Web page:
ChatGPT will remember the main points of your conversation and use this to create its next answer/response. New features are added all the time as it continues to refine its responses using Google and many of the most common applications already in use.

But how accurate is it? Can tools like this really replace the knowledge displayed across the Internet and words written by human beings? The answer to this is no, at least not yet.

How accurate is ChatGPT?

Given everyone can access the tool, there are concerns surrounding inappropriate requests. Ethical concerns abound from this, given that ChatGPT will use training data and its limited knowledge to formulate its future answers.

It is incredibly creative and there’s no doubt that its commentary and answers surrounding world events, for example, can sound very authoritative and convincing. OpenAI itself has been honest about its many limitations, however, and states that more context is needed by people using it.

OpenAI CEO Sam Altman said on Twitter that: “… It’s a mistake to be relying on it [ChatGPT] for anything important right now. We have lots of work to do on robustness and truthfulness.”

What next for ChatGPT?

Following its success at the end of last year, Microsoft decided to invest billions into OpenAI (this is what led to the modified version on its search engine Bing). The search engine uses the technology developed by OpenAI to process all the searches, gather all kinds of sources for results, summarize the information held in documents, answer questions and chat with humans.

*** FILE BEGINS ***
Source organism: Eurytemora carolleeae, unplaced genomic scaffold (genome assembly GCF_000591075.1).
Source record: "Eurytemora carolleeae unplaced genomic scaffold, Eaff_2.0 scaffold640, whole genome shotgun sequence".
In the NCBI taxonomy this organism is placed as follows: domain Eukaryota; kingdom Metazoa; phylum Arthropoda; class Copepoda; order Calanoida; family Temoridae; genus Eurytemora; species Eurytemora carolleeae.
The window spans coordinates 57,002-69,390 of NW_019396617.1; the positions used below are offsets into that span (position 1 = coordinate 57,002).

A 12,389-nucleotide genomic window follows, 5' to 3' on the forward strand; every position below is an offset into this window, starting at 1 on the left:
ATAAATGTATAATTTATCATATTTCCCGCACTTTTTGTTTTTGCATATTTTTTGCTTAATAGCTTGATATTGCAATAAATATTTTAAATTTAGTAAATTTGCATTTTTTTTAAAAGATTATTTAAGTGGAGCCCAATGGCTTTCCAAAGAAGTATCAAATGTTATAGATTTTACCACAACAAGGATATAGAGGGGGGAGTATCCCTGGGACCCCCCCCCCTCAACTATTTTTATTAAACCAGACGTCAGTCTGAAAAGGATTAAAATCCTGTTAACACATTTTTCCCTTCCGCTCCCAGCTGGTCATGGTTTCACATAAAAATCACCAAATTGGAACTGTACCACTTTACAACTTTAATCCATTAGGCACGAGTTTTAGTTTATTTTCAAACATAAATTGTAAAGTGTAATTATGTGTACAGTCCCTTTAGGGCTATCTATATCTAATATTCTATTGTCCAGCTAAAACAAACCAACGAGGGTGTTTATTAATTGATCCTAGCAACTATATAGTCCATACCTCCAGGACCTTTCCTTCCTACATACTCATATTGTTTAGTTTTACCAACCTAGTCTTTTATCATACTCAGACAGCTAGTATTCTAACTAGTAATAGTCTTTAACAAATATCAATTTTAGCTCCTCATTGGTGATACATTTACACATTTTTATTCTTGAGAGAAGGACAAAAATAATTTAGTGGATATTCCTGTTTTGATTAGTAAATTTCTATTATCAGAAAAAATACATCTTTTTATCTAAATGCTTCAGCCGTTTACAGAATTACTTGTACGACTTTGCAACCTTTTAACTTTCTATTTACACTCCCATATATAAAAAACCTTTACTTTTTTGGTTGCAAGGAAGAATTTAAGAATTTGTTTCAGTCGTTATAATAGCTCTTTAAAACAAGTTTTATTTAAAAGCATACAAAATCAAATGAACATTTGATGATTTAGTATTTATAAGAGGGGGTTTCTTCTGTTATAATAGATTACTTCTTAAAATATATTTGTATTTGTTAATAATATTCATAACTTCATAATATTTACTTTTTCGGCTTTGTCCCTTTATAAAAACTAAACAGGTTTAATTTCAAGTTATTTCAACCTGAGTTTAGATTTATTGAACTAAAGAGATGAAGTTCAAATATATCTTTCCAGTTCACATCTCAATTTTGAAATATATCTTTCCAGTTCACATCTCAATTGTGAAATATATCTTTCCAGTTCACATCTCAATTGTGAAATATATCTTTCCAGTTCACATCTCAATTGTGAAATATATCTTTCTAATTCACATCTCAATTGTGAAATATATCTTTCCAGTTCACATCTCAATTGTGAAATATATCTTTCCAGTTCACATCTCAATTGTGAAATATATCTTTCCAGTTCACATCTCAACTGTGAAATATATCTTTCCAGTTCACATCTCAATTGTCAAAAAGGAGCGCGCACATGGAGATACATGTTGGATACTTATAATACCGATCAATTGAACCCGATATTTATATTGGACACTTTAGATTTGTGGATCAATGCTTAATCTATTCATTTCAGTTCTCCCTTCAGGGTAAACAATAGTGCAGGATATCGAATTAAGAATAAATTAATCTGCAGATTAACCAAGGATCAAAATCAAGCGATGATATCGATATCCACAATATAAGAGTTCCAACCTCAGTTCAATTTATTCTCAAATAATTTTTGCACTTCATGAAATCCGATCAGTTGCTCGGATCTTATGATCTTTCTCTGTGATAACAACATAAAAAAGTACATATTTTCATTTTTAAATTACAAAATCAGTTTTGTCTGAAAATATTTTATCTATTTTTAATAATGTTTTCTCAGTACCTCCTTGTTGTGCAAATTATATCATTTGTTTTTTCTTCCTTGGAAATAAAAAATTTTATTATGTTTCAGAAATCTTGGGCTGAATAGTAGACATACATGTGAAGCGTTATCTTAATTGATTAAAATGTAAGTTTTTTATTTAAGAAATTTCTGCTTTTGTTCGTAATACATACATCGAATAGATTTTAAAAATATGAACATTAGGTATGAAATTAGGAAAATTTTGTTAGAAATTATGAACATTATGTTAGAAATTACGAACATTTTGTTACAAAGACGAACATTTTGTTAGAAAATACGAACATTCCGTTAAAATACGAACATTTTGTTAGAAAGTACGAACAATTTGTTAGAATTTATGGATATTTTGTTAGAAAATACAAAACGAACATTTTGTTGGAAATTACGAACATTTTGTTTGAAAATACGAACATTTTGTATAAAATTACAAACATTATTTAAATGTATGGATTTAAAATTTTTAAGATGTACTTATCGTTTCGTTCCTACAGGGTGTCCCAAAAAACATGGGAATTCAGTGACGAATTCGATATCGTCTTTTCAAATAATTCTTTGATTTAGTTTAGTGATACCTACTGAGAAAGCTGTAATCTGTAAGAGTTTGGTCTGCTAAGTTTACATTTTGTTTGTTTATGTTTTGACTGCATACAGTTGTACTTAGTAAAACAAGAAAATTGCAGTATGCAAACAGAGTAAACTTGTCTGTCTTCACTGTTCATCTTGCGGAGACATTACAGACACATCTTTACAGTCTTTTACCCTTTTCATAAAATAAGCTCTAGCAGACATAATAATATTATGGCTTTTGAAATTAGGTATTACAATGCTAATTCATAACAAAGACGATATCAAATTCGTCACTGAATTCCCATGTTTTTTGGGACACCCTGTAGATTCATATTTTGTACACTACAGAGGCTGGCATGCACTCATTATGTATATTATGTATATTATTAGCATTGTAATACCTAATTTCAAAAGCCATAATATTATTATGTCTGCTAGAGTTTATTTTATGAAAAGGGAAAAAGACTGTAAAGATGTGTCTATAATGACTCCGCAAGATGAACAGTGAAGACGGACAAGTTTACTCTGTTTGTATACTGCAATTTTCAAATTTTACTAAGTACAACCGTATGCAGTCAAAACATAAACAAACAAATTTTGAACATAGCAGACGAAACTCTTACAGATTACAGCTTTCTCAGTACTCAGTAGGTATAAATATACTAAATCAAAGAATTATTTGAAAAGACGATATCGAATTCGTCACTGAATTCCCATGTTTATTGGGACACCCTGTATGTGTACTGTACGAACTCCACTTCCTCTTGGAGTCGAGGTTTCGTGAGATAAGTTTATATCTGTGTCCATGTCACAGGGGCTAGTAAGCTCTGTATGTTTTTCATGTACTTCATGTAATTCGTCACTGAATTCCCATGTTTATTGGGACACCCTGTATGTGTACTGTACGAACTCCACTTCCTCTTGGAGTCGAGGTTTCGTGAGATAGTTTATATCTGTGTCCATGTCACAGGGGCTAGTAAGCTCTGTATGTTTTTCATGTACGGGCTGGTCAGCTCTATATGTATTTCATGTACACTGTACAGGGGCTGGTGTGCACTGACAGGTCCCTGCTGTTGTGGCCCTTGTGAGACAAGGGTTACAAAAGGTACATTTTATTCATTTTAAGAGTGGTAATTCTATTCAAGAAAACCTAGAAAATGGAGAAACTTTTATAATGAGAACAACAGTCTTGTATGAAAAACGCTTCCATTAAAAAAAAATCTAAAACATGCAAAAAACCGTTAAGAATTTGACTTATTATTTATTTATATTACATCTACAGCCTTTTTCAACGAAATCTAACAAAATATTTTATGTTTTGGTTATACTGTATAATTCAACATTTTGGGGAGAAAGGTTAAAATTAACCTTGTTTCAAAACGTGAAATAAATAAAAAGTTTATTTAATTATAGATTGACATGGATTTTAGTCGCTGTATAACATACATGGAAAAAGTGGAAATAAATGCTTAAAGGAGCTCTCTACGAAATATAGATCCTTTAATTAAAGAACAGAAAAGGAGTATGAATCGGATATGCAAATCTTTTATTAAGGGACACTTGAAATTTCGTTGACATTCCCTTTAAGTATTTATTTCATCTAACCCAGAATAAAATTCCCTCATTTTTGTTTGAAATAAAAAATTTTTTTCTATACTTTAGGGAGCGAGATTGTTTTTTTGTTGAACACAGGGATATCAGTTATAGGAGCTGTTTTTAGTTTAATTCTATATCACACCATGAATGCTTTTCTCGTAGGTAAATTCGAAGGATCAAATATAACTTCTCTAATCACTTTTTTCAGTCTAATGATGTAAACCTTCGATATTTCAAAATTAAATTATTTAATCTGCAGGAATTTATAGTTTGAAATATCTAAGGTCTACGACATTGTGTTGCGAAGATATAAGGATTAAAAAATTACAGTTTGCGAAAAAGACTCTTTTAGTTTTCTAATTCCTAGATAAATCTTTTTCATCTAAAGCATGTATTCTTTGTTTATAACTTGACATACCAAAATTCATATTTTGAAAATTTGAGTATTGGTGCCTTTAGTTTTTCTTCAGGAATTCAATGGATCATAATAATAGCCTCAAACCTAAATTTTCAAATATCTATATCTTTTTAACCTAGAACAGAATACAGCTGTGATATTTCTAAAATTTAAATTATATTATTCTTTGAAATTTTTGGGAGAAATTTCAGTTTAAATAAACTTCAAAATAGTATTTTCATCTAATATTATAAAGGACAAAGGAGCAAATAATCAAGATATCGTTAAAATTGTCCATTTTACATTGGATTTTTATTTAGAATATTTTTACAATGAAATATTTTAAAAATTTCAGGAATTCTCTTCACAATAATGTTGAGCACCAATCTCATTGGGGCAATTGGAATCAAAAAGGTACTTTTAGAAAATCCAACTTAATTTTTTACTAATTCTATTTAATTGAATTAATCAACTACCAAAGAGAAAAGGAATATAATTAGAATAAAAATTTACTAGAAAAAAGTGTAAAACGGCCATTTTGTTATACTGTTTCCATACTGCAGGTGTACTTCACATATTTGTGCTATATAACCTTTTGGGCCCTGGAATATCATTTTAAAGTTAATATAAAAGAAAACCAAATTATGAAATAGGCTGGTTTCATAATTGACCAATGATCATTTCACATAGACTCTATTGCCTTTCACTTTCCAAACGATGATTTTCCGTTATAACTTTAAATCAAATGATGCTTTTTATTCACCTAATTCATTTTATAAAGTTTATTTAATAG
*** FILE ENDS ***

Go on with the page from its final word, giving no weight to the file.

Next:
This is a huge step for search engines and artificial intelligence and could feasibly change the whole way that we use the Internet in the future. However, nonsensical answers, false positives and its potential for illegal activities all have to be considered in this journey towards total AI dominance.

A huge step forward for a large language AI programme

There is no doubt that ChatGPT is hugely fun to use and you can ask it all kinds of questions that end up with very plausible sounding answers. You can ask it to write poems and essays and then ask it to make them more exciting or more interesting.

Or you could prompt it to write software that will show you how to rearrange the letters of a word, for example. Prompts and the writing that ensue certainly make it feel like ChatGPT is pretty much sentient and has an an enormous ability.

However, it’s essential to understand that the program doesn’t actually ‘know’ anything. It’s retrieving data from a vast swathe of web pages that includes everything from Wikipedia to random blogs, for example. This means it can learn wrong information and then extrapolate that into its writing.

OpenAI warns that whatever response you get from ChatGPT, it may simply be incorrect. You can use a text box to give your opinion on the response you get, which will help it continue to learn. But it is learning, and that’s the crucial element.

By February 2023, estimates say that ChatGPT already has more than 100 million users per month. While the original ChatGPT is still free, OpenAI have added a paid version that works faster and doesn’t stop working during peak times.

Just remember that, for now, the response you get from your prompts may sound like something an associate professor would say, but it still could be completely wrong.